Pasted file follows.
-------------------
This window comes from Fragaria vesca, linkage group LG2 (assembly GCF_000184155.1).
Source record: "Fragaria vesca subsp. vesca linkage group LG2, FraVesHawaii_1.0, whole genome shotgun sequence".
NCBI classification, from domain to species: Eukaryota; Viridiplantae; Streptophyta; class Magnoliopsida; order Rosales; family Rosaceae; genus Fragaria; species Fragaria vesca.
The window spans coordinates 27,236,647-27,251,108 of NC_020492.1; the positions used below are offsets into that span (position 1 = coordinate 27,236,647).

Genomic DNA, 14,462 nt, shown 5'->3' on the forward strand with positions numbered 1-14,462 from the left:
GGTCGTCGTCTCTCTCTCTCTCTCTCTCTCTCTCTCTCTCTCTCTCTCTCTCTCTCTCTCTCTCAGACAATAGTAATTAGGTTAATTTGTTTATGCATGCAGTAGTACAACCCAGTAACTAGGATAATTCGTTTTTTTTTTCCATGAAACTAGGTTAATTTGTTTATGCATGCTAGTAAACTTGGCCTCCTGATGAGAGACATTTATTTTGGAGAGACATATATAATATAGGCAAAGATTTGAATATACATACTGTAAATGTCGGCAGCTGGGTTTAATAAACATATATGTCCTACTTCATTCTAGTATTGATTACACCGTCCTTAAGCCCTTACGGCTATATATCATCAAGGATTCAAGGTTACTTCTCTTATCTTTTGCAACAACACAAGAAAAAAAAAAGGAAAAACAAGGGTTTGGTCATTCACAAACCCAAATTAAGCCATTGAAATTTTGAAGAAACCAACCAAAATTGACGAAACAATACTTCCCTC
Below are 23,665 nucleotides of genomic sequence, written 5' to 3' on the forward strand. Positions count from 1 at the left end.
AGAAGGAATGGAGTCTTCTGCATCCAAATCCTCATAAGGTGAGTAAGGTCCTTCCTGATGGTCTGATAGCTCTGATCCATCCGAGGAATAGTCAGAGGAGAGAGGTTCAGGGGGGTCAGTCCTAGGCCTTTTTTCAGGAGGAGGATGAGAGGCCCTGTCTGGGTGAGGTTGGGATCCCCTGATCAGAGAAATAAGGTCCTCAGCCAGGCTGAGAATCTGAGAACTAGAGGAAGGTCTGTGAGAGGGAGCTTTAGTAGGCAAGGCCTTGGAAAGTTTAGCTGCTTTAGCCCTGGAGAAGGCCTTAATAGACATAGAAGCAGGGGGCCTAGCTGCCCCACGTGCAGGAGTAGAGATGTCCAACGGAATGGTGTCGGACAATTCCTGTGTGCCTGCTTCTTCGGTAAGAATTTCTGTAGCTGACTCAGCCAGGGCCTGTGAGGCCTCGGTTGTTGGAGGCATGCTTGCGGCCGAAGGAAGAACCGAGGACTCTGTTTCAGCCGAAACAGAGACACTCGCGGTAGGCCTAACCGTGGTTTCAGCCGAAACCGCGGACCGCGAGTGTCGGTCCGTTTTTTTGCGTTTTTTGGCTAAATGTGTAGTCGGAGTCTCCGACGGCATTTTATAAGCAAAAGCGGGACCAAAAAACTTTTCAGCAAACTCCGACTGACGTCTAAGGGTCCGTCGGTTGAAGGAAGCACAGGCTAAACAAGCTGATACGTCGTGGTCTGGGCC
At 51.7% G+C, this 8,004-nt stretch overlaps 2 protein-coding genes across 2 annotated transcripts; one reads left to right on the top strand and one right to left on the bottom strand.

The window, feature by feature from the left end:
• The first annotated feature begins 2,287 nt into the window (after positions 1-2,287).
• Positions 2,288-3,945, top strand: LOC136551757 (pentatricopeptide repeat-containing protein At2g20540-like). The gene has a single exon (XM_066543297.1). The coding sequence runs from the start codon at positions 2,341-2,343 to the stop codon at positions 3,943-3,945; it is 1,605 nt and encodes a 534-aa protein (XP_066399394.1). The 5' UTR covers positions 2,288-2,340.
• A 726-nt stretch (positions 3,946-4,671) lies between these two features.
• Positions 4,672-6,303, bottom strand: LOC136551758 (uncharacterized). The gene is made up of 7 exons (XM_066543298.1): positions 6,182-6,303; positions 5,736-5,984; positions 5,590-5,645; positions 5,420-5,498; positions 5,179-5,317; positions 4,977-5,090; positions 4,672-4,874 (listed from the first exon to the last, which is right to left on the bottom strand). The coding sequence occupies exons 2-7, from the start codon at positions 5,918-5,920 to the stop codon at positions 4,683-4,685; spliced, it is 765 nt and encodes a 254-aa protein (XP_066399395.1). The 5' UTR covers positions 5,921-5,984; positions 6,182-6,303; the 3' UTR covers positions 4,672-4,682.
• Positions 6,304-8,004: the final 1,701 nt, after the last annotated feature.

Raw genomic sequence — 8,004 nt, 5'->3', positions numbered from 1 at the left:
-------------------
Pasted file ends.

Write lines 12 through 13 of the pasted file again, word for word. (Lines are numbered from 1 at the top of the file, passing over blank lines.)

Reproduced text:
• Positions 2,288-3,945, top strand: LOC136551757 (pentatricopeptide repeat-containing protein At2g20540-like). The gene has a single exon (XM_066543297.1). The coding sequence runs from the start codon at positions 2,341-2,343 to the stop codon at positions 3,943-3,945; it is 1,605 nt and encodes a 534-aa protein (XP_066399394.1). The 5' UTR covers positions 2,288-2,340.
• A 726-nt stretch (positions 3,946-4,671) lies between these two features.